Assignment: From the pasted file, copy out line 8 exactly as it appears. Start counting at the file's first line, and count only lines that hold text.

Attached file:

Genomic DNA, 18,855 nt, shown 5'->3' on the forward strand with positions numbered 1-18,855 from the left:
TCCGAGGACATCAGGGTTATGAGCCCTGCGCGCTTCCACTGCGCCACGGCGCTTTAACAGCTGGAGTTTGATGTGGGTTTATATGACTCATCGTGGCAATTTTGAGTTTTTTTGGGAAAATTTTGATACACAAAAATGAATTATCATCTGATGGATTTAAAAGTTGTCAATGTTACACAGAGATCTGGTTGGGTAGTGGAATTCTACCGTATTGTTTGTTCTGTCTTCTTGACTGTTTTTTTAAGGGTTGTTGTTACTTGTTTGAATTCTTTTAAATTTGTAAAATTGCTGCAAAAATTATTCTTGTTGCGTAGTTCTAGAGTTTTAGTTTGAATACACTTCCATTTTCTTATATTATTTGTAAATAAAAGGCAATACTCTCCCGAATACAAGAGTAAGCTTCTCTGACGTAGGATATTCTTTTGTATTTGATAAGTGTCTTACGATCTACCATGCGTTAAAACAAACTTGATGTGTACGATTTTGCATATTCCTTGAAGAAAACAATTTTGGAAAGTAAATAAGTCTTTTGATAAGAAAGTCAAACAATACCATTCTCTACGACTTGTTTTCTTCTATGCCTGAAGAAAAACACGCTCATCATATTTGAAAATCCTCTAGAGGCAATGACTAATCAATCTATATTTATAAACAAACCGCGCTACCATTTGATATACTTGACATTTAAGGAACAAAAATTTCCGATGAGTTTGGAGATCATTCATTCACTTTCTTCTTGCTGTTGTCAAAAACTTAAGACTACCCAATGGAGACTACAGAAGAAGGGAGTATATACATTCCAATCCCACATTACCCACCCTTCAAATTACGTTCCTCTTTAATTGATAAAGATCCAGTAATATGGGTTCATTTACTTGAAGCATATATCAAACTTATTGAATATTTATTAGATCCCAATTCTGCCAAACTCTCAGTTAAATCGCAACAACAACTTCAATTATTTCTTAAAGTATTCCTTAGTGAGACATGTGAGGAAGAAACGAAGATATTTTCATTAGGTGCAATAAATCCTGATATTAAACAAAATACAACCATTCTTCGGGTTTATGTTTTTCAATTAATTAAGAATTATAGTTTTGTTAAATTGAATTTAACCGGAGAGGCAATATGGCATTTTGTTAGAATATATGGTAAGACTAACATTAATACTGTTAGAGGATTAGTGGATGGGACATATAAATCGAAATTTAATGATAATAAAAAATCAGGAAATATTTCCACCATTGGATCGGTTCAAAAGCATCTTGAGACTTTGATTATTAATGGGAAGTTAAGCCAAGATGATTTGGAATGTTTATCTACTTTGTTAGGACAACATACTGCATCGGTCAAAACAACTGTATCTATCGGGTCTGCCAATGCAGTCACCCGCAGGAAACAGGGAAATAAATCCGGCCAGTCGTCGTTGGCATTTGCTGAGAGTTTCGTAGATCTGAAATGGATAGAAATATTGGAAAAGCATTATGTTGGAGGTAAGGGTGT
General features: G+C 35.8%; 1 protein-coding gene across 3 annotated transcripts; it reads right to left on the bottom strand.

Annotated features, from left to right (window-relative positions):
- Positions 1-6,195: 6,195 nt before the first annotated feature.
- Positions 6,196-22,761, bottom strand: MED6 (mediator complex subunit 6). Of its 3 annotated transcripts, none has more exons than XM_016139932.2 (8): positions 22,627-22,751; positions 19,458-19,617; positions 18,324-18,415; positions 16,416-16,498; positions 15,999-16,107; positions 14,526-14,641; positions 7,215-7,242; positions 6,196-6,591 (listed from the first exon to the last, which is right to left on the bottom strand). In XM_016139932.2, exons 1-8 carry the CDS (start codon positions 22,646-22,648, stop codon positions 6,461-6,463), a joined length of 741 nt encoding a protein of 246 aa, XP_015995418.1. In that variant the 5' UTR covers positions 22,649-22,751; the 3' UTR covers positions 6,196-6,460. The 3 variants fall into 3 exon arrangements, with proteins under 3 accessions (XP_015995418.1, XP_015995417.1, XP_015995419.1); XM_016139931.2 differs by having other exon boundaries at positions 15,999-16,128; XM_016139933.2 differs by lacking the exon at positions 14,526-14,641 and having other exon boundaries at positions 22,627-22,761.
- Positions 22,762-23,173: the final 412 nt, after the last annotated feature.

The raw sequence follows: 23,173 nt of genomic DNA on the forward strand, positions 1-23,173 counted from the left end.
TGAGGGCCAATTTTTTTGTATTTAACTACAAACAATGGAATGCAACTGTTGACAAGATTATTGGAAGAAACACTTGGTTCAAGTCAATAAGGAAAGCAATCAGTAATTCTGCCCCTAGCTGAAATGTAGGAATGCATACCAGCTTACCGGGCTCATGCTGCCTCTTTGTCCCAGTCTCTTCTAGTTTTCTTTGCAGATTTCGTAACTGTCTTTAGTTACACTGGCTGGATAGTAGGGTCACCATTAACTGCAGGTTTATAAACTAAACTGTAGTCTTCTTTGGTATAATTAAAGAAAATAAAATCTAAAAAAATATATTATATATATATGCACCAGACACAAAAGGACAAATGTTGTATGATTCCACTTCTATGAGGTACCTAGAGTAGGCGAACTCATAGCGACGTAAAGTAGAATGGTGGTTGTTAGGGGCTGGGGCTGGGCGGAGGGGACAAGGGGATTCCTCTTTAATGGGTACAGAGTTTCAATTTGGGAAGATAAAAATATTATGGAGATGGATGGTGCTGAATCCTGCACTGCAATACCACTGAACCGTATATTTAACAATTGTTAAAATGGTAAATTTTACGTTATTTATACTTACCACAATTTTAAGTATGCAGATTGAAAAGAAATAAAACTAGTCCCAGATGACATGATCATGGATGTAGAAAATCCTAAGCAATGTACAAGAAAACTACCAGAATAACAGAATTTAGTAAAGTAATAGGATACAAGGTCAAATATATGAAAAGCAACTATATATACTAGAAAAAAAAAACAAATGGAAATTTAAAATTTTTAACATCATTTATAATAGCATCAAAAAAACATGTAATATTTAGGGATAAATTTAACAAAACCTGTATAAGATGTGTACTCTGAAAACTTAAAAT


The raw sequence follows: 23,173 nt of genomic DNA on the forward strand, positions 1-23,173 counted from the left end.